I start writing with a general idea of what’s going to happen in my story – for most of it. The ending is often vague, sometimes entirely blank. But I figure, it will take me so long to get to that point of the story, surely by then I’ll have thought of something.
But then I don’t.
At least, not really. Each time I sit down to write, I know what will happen immediately afterward. But after that? Vague images and a sense of where the story should get to, but no idea of how to get my characters there.
I can, of course, follow my own advice and do some free-writing. Which I have done, a few times. But it only gives me a clue of what to do for the next chapter or two. Considering how long it can take me to write a chapter, knowing what’s to come a couple of those ahead of time isn’t so bad: it’ll take me a couple of days to get through two pages of notes, and maybe by then another page-worth of story will have seeped into my brain.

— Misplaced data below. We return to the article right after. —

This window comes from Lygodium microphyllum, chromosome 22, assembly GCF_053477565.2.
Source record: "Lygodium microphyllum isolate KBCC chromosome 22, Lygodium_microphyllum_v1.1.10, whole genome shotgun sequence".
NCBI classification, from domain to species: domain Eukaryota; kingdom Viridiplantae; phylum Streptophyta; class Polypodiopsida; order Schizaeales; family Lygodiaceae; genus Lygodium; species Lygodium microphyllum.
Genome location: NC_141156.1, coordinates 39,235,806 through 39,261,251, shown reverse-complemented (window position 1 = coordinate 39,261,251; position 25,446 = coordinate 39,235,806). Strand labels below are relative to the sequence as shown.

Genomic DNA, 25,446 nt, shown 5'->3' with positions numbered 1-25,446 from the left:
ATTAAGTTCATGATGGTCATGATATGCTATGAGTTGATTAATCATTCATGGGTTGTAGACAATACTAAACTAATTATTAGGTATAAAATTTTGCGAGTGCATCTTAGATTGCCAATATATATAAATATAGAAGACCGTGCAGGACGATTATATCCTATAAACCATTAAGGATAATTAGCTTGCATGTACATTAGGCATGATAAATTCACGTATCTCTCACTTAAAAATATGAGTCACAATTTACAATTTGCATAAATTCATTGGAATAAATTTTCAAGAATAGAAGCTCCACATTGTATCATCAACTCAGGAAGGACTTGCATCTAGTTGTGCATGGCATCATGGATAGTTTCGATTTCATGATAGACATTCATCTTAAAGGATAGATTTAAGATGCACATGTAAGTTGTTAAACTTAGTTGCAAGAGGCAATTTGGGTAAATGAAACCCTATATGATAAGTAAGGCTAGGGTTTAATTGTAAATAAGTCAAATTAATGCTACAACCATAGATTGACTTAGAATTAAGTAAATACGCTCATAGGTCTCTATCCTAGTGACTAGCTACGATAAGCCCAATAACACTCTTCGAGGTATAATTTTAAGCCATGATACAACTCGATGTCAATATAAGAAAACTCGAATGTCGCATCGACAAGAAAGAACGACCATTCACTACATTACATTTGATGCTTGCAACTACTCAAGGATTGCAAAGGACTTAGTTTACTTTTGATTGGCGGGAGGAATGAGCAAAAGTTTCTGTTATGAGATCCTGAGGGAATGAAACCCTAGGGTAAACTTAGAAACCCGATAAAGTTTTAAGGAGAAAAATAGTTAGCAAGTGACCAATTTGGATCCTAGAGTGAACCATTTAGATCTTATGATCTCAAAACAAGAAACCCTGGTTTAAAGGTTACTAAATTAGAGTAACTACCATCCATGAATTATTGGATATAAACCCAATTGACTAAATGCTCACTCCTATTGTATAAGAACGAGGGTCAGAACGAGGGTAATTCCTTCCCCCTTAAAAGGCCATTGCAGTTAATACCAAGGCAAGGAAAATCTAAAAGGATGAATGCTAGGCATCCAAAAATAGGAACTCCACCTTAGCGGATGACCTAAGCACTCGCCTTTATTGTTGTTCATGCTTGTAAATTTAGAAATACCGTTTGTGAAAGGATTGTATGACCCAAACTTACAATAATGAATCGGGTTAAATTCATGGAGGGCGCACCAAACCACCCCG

But that’s not the point. The point is, as far ahead as I’ve pushed my story right now, I still don’t know how my characters are going to reach their goal. And that’s a little scary (especially when your semester goal is to finish the story!).
One of my favorite quotes about writing comes from E.L. Doctorow: “It’s like driving a car at night. You never see further than your headlights, but you can make the whole trip that way.” Writers, even the best ones, don’t tend to know where their story is going when they start it up. They’re making the same careful way as us. It’s comforting – but it doesn’t make doing the actual writing any less frustrating or stressful.